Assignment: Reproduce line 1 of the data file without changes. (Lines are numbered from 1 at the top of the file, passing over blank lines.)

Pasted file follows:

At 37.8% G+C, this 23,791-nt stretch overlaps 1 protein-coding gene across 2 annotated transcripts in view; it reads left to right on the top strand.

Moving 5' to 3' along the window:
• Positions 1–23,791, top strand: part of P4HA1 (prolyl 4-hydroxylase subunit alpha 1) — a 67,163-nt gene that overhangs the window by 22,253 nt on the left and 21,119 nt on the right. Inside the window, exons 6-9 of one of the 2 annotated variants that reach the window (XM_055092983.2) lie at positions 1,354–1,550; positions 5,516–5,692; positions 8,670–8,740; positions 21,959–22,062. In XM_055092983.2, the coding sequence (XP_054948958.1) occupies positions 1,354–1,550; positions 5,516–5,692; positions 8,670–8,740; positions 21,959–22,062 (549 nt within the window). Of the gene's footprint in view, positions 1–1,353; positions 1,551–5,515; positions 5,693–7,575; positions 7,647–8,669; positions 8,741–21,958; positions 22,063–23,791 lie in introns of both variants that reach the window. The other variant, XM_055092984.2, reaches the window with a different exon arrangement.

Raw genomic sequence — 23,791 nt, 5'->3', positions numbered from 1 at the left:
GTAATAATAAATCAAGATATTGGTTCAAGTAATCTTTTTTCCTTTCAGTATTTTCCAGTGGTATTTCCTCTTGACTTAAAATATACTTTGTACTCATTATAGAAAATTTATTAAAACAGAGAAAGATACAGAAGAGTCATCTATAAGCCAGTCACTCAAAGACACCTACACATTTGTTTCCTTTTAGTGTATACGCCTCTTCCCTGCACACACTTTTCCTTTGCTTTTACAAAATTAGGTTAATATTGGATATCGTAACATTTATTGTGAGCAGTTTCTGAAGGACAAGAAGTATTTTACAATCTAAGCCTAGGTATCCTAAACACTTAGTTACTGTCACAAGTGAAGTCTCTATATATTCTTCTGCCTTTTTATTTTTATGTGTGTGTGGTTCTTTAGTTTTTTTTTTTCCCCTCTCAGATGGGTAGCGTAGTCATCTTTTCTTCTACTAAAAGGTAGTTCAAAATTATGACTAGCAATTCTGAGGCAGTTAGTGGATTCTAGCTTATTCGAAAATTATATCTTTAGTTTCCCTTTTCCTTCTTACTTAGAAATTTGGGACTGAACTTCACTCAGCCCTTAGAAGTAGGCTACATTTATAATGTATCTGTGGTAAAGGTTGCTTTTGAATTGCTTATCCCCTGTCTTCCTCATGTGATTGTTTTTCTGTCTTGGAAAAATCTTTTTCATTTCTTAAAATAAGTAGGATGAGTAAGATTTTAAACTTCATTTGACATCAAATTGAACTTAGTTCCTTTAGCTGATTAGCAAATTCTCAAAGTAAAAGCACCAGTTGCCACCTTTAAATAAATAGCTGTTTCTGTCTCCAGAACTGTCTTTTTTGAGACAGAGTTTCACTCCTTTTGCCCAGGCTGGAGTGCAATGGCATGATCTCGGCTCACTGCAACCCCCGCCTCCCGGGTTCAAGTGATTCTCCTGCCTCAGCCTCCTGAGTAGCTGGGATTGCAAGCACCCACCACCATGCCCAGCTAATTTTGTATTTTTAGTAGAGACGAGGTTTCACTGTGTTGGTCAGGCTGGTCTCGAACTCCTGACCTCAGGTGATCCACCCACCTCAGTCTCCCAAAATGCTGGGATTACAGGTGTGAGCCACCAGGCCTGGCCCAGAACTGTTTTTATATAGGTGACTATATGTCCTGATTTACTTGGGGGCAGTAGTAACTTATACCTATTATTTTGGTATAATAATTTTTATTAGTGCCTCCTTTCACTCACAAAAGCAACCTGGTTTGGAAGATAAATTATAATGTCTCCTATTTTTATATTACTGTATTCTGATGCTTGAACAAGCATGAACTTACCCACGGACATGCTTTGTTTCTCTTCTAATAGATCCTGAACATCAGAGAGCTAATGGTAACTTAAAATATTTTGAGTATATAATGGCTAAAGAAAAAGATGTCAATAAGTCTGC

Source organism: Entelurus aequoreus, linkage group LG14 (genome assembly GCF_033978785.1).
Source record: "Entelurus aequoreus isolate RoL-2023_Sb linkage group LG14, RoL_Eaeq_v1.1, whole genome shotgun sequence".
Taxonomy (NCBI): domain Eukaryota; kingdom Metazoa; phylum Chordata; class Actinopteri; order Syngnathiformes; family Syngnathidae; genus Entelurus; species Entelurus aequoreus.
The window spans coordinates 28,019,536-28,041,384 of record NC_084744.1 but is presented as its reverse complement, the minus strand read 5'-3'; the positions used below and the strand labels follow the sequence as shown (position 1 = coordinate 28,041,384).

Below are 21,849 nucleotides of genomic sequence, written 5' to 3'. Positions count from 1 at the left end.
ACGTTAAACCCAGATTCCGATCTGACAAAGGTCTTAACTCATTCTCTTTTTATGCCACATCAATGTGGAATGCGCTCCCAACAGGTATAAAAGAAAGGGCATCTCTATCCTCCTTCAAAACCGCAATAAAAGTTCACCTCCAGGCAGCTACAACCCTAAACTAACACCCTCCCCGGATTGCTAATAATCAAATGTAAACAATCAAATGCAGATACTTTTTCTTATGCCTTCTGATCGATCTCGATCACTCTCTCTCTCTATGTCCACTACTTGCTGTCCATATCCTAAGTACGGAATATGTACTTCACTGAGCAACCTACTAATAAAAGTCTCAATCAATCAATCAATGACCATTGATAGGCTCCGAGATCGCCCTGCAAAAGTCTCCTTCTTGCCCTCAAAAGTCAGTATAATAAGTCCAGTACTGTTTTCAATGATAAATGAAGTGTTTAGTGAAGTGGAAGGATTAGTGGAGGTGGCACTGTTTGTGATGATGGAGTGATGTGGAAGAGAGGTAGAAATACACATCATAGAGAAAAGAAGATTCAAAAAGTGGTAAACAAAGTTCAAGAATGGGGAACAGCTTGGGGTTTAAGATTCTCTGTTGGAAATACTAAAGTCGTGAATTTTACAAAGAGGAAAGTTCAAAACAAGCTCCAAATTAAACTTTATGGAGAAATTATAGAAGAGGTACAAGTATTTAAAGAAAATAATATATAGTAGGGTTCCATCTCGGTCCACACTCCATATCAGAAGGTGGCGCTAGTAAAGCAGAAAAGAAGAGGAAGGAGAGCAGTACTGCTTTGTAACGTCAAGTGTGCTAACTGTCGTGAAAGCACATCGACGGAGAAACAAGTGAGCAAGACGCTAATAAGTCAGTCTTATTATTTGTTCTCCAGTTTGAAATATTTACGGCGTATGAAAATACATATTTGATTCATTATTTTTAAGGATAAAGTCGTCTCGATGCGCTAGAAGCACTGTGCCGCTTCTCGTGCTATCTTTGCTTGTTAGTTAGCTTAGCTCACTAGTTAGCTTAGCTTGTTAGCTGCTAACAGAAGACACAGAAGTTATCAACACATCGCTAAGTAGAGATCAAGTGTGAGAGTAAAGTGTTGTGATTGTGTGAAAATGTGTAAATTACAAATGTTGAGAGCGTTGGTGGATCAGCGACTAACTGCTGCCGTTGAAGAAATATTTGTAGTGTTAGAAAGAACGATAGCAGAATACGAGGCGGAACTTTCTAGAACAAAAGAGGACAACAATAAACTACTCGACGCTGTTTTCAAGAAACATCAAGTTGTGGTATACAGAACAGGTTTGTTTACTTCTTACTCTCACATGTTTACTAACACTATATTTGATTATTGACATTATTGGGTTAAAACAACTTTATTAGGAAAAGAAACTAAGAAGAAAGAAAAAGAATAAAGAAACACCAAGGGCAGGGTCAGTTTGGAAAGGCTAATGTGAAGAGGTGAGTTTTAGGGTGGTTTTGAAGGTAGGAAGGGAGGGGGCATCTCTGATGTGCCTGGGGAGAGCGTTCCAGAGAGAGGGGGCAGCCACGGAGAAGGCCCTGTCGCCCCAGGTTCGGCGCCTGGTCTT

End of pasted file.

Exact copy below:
At 37.8% G+C, this 23,791-nt stretch overlaps 1 protein-coding gene across 2 annotated transcripts in view; it reads left to right on the top strand.